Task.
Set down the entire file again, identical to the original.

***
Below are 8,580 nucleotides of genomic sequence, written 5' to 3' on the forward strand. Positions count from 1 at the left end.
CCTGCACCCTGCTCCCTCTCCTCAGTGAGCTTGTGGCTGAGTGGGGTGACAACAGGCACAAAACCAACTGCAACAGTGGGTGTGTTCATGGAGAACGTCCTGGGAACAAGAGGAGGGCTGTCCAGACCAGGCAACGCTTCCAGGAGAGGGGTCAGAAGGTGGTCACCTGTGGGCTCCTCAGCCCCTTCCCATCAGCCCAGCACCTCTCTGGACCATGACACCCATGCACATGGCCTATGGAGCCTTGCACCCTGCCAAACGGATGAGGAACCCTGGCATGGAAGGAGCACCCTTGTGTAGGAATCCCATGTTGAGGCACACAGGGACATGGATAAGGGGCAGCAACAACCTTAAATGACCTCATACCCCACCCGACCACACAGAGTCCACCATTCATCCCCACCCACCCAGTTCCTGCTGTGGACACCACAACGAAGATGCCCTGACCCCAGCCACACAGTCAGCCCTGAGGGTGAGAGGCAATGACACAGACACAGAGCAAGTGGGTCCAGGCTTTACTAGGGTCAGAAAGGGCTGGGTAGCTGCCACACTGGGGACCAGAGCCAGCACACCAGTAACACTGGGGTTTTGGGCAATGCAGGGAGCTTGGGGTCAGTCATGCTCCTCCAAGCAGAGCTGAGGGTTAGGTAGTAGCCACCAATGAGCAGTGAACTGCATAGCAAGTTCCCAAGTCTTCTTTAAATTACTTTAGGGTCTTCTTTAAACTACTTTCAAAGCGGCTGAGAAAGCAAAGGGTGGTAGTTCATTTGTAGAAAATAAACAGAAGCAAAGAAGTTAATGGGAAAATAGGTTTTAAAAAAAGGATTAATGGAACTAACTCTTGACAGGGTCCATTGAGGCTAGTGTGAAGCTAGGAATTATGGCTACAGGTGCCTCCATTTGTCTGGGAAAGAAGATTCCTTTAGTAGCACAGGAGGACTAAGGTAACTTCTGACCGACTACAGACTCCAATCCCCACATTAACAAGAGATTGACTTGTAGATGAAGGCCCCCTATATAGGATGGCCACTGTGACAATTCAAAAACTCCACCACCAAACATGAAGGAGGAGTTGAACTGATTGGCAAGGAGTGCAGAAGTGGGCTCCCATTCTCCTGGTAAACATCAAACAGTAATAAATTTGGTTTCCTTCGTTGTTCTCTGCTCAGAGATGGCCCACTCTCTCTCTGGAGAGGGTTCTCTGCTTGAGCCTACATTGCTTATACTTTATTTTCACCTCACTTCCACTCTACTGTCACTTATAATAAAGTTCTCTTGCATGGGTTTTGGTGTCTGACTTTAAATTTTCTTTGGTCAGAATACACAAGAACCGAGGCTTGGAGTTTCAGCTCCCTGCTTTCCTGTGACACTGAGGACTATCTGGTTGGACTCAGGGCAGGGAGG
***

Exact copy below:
Below are 8,580 nucleotides of genomic sequence, written 5' to 3' on the forward strand. Positions count from 1 at the left end.
CCTGCACCCTGCTCCCTCTCCTCAGTGAGCTTGTGGCTGAGTGGGGTGACAACAGGCACAAAACCAACTGCAACAGTGGGTGTGTTCATGGAGAACGTCCTGGGAACAAGAGGAGGGCTGTCCAGACCAGGCAACGCTTCCAGGAGAGGGGTCAGAAGGTGGTCACCTGTGGGCTCCTCAGCCCCTTCCCATCAGCCCAGCACCTCTCTGGACCATGACACCCATGCACATGGCCTATGGAGCCTTGCACCCTGCCAAACGGATGAGGAACCCTGGCATGGAAGGAGCACCCTTGTGTAGGAATCCCATGTTGAGGCACACAGGGACATGGATAAGGGGCAGCAACAACCTTAAATGACCTCATACCCCACCCGACCACACAGAGTCCACCATTCATCCCCACCCACCCAGTTCCTGCTGTGGACACCACAACGAAGATGCCCTGACCCCAGCCACACAGTCAGCCCTGAGGGTGAGAGGCAATGACACAGACACAGAGCAAGTGGGTCCAGGCTTTACTAGGGTCAGAAAGGGCTGGGTAGCTGCCACACTGGGGACCAGAGCCAGCACACCAGTAACACTGGGGTTTTGGGCAATGCAGGGAGCTTGGGGTCAGTCATGCTCCTCCAAGCAGAGCTGAGGGTTAGGTAGTAGCCACCAATGAGCAGTGAACTGCATAGCAAGTTCCCAAGTCTTCTTTAAATTACTTTAGGGTCTTCTTTAAACTACTTTCAAAGCGGCTGAGAAAGCAAAGGGTGGTAGTTCATTTGTAGAAAATAAACAGAAGCAAAGAAGTTAATGGGAAAATAGGTTTTAAAAAAAGGATTAATGGAACTAACTCTTGACAGGGTCCATTGAGGCTAGTGTGAAGCTAGGAATTATGGCTACAGGTGCCTCCATTTGTCTGGGAAAGAAGATTCCTTTAGTAGCACAGGAGGACTAAGGTAACTTCTGACCGACTACAGACTCCAATCCCCACATTAACAAGAGATTGACTTGTAGATGAAGGCCCCCTATATAGGATGGCCACTGTGACAATTCAAAAACTCCACCACCAAACATGAAGGAGGAGTTGAACTGATTGGCAAGGAGTGCAGAAGTGGGCTCCCATTCTCCTGGTAAACATCAAACAGTAATAAATTTGGTTTCCTTCGTTGTTCTCTGCTCAGAGATGGCCCACTCTCTCTCTGGAGAGGGTTCTCTGCTTGAGCCTACATTGCTTATACTTTATTTTCACCTCACTTCCACTCTACTGTCACTTATAATAAAGTTCTCTTGCATGGGTTTTGGTGTCTGACTTTAAATTTTCTTTGGTCAGAATACACAAGAACCGAGGCTTGGAGTTTCAGCTCCCTGCTTTCCTGTGACACTGAGGACTATCTGGTTGGACTCAGGGCAGGGAGG